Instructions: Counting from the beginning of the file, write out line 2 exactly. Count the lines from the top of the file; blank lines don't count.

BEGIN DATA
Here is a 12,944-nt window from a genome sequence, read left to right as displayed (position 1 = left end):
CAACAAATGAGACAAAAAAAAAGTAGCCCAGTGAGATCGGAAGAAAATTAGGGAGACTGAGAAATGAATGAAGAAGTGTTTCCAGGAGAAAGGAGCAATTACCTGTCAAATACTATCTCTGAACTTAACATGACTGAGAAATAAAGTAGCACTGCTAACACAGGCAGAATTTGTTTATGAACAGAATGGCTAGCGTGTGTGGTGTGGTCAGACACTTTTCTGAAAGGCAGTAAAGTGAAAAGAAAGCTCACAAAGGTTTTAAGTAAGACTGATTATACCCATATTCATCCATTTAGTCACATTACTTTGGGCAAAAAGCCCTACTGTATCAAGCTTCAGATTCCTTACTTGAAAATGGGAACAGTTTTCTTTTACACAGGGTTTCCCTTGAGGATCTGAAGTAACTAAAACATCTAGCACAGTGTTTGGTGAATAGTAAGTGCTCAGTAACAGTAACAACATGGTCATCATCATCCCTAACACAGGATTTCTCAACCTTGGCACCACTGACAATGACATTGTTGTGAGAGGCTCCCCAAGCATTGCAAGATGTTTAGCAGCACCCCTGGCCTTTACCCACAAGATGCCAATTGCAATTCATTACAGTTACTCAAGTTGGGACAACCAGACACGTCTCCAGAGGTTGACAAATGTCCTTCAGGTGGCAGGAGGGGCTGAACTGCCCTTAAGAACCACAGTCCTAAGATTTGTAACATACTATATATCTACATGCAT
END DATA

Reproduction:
CAACAAATGAGACAAAAAAAAAGTAGCCCAGTGAGATCGGAAGAAAATTAGGGAGACTGAGAAATGAATGAAGAAGTGTTTCCAGGAGAAAGGAGCAATTACCTGTCAAATACTATCTCTGAACTTAACATGACTGAGAAATAAAGTAGCACTGCTAACACAGGCAGAATTTGTTTATGAACAGAATGGCTAGCGTGTGTGGTGTGGTCAGACACTTTTCTGAAAGGCAGTAAAGTGAAAAGAAAGCTCACAAAGGTTTTAAGTAAGACTGATTATACCCATATTCATCCATTTAGTCACATTACTTTGGGCAAAAAGCCCTACTGTATCAAGCTTCAGATTCCTTACTTGAAAATGGGAACAGTTTTCTTTTACACAGGGTTTCCCTTGAGGATCTGAAGTAACTAAAACATCTAGCACAGTGTTTGGTGAATAGTAAGTGCTCAGTAACAGTAACAACATGGTCATCATCATCCCTAACACAGGATTTCTCAACCTTGGCACCACTGACAATGACATTGTTGTGAGAGGCTCCCCAAGCATTGCAAGATGTTTAGCAGCACCCCTGGCCTTTACCCACAAGATGCCAATTGCAATTCATTACAGTTACTCAAGTTGGGACAACCAGACACGTCTCCAGAGGTTGACAAATGTCCTTCAGGTGGCAGGAGGGGCTGAACTGCCCTTAAGAACCACAGTCCTAAGATTTGTAACATACTATATATCTACATGCAT